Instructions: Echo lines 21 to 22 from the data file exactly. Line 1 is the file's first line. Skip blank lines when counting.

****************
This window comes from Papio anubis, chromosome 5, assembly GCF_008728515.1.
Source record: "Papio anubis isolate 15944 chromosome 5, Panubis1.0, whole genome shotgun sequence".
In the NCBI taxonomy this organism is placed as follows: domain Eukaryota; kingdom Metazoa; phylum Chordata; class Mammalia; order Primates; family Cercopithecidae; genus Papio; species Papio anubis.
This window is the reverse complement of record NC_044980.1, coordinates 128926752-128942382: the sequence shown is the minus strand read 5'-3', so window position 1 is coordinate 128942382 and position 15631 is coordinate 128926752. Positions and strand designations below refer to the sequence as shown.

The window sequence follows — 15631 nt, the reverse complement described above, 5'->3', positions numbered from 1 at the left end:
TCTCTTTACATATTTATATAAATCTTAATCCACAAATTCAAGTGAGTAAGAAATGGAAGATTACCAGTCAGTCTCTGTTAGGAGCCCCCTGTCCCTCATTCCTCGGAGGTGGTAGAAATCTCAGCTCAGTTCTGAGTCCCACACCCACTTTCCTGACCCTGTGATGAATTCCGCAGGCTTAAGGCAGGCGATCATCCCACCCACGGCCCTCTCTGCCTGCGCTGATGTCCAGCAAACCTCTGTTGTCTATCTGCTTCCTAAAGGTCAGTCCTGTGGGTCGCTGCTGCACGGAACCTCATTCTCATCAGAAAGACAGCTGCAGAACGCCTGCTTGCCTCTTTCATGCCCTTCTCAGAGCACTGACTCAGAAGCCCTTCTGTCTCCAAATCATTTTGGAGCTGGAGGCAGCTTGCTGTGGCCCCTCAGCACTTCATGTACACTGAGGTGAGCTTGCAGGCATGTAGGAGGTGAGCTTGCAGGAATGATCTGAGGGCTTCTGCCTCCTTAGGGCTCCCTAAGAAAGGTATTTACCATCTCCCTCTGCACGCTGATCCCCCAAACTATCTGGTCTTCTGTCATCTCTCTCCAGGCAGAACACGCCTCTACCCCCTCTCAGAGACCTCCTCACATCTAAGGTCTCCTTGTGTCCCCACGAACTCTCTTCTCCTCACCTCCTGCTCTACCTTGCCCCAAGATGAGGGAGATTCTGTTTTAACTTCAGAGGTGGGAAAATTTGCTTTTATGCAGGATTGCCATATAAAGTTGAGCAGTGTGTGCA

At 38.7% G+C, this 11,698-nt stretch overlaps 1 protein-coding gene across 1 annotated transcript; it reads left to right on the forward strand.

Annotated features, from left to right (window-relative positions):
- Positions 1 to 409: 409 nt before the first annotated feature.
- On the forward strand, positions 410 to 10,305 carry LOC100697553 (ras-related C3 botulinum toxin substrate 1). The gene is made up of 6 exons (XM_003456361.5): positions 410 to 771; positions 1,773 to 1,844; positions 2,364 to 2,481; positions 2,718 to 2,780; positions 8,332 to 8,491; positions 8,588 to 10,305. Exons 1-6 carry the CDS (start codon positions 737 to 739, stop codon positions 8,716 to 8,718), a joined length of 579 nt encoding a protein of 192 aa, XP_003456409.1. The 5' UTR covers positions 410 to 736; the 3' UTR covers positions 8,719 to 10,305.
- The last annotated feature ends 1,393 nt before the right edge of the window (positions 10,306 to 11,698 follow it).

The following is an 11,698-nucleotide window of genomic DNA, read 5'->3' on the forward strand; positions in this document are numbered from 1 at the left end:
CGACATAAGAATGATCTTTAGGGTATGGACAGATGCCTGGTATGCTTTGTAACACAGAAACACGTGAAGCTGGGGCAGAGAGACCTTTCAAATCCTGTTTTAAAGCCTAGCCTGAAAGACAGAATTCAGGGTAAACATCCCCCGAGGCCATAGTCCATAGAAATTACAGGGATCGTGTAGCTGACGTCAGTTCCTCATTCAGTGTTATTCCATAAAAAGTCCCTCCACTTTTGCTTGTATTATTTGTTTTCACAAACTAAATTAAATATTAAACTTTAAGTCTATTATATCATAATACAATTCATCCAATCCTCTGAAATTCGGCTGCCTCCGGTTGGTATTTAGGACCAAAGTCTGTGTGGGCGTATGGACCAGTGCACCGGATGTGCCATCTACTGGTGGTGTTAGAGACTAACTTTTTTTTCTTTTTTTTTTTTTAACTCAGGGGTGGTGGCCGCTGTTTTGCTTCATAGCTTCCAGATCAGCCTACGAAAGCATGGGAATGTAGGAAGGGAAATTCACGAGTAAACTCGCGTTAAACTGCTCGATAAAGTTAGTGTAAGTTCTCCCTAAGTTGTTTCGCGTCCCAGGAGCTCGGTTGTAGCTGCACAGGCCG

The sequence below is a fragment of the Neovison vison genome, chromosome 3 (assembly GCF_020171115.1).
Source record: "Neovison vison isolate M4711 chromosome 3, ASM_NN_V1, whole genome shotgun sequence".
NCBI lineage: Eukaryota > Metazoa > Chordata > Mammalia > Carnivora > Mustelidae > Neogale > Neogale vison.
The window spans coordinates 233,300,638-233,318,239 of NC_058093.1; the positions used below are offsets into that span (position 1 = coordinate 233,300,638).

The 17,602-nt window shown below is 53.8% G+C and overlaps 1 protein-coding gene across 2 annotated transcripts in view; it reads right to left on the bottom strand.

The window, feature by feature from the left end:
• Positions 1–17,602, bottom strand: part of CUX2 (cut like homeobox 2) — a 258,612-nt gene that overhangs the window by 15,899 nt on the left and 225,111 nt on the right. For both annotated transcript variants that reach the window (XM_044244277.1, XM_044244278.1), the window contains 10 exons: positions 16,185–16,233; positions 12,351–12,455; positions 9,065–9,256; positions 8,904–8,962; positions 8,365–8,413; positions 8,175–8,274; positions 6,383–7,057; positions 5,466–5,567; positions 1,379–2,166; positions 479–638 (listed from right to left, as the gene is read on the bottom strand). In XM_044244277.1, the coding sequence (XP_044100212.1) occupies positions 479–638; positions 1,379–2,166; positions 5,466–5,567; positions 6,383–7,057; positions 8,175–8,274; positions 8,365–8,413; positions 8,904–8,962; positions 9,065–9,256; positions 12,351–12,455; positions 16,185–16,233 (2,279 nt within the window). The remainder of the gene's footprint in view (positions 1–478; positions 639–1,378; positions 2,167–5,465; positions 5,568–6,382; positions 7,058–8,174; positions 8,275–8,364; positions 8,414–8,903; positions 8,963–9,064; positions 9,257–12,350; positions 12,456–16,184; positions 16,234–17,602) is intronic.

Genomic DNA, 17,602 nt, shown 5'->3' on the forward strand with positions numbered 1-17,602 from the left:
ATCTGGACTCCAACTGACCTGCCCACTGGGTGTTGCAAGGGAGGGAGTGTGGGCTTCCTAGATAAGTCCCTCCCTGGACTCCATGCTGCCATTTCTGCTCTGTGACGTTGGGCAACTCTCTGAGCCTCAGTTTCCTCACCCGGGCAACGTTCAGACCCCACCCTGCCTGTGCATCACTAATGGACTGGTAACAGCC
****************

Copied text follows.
Genomic DNA, 17,602 nt, shown 5'->3' on the forward strand with positions numbered 1-17,602 from the left:
ATCTGGACTCCAACTGACCTGCCCACTGGGTGTTGCAAGGGAGGGAGTGTGGGCTTCCTAGATAAGTCCCTCCCTGGACTCCATGCTGCCATTTCTGCTCTGTGACGTTGGGCAACTCTCTGAGCCTCAGTTTCCTCACCCGGGCAACGTTCAGACCCCACCCTGCCTGTGCATCACTAATGGACTGGTAACAGCC